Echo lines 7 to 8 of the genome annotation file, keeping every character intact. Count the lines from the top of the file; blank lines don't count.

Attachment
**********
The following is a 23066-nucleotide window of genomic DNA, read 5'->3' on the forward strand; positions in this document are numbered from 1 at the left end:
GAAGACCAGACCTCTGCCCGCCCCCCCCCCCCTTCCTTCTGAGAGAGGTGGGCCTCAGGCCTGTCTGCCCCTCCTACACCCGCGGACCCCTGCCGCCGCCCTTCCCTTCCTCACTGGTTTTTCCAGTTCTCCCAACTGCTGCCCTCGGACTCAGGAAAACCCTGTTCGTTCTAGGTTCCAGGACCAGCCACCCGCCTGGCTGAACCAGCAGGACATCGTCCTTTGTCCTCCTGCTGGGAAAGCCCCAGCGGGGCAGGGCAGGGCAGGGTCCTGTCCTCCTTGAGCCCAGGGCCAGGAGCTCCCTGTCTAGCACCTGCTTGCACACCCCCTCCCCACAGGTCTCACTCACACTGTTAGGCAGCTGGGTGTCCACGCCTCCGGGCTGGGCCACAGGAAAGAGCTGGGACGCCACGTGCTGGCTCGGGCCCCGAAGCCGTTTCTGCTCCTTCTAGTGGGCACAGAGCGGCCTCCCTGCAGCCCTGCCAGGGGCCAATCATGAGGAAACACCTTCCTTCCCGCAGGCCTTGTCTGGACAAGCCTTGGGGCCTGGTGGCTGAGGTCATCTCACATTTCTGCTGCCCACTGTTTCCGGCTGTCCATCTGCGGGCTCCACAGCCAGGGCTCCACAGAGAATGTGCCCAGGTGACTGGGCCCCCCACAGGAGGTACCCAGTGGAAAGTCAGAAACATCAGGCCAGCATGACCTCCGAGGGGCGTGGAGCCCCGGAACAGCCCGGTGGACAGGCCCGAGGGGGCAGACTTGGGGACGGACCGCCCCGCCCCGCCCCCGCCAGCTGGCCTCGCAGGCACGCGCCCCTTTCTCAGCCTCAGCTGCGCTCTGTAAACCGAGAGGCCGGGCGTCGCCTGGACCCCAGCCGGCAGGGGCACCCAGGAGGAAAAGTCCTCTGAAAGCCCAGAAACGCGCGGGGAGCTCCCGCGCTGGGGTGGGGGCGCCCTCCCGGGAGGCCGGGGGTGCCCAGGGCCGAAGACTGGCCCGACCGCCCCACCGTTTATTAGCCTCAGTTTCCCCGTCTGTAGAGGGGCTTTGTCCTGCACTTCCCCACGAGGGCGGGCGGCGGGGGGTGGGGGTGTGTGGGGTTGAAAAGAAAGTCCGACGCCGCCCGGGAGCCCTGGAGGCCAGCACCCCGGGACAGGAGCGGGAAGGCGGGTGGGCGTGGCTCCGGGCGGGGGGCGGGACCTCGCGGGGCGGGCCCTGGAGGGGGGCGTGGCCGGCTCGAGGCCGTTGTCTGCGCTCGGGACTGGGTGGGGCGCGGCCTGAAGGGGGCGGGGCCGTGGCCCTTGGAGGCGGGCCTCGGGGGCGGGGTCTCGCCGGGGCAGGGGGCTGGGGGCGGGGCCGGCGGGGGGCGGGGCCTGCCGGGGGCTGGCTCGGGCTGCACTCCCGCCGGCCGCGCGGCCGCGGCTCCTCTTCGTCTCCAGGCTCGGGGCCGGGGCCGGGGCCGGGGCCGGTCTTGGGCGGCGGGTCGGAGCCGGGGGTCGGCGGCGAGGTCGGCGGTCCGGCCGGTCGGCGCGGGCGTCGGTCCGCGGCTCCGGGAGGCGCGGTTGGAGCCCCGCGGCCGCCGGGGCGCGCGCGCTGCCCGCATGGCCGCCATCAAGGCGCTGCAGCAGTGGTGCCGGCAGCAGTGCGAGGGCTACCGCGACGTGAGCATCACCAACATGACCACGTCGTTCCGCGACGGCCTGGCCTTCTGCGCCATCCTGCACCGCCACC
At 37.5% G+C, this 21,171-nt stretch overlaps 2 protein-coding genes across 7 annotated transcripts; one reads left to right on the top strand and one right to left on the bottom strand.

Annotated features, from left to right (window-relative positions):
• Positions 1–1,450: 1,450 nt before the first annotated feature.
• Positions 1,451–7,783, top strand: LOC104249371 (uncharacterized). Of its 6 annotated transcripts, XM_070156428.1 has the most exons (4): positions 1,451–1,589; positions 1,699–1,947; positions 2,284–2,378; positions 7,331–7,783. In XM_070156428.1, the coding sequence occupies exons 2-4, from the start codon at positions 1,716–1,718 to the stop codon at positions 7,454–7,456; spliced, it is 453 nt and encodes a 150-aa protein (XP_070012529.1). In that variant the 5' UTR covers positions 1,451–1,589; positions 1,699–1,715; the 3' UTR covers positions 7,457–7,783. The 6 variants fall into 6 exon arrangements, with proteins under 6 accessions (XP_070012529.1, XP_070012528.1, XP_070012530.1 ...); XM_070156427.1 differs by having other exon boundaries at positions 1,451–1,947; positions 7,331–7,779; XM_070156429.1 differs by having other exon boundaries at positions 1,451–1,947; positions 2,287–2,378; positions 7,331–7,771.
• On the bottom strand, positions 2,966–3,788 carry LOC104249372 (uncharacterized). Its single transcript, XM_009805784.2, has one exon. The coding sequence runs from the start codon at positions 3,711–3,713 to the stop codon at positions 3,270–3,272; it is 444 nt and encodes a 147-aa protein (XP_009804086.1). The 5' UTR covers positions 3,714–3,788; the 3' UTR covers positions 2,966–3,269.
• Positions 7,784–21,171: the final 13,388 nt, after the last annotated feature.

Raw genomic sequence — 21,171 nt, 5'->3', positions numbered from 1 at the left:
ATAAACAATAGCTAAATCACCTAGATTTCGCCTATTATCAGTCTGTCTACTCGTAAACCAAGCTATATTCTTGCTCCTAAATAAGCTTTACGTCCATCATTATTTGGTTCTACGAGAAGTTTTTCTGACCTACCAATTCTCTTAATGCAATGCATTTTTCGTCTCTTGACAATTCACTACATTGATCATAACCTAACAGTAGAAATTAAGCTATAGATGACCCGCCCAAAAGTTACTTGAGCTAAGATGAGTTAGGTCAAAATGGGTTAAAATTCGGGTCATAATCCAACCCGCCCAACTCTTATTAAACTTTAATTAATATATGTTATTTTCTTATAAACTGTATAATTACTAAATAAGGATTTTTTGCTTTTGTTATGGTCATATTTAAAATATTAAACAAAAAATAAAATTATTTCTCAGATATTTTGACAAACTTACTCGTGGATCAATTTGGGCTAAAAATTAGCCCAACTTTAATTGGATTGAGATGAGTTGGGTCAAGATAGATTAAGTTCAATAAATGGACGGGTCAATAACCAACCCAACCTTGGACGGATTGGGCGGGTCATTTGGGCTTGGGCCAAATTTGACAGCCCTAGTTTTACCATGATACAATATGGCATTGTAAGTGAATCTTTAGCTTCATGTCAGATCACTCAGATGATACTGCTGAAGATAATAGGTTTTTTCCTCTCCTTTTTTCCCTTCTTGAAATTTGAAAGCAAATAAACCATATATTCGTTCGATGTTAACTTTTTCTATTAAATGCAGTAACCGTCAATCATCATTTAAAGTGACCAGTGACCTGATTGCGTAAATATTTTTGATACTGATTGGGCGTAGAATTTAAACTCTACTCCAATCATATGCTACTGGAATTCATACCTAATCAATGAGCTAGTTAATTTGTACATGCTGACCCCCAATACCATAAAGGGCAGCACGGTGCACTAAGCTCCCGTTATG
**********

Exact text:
• On the bottom strand, positions 2,966–3,788 carry LOC104249372 (uncharacterized). Its single transcript, XM_009805784.2, has one exon. The coding sequence runs from the start codon at positions 3,711–3,713 to the stop codon at positions 3,270–3,272; it is 444 nt and encodes a 147-aa protein (XP_009804086.1). The 5' UTR covers positions 3,714–3,788; the 3' UTR covers positions 2,966–3,269.
• Positions 7,784–21,171: the final 13,388 nt, after the last annotated feature.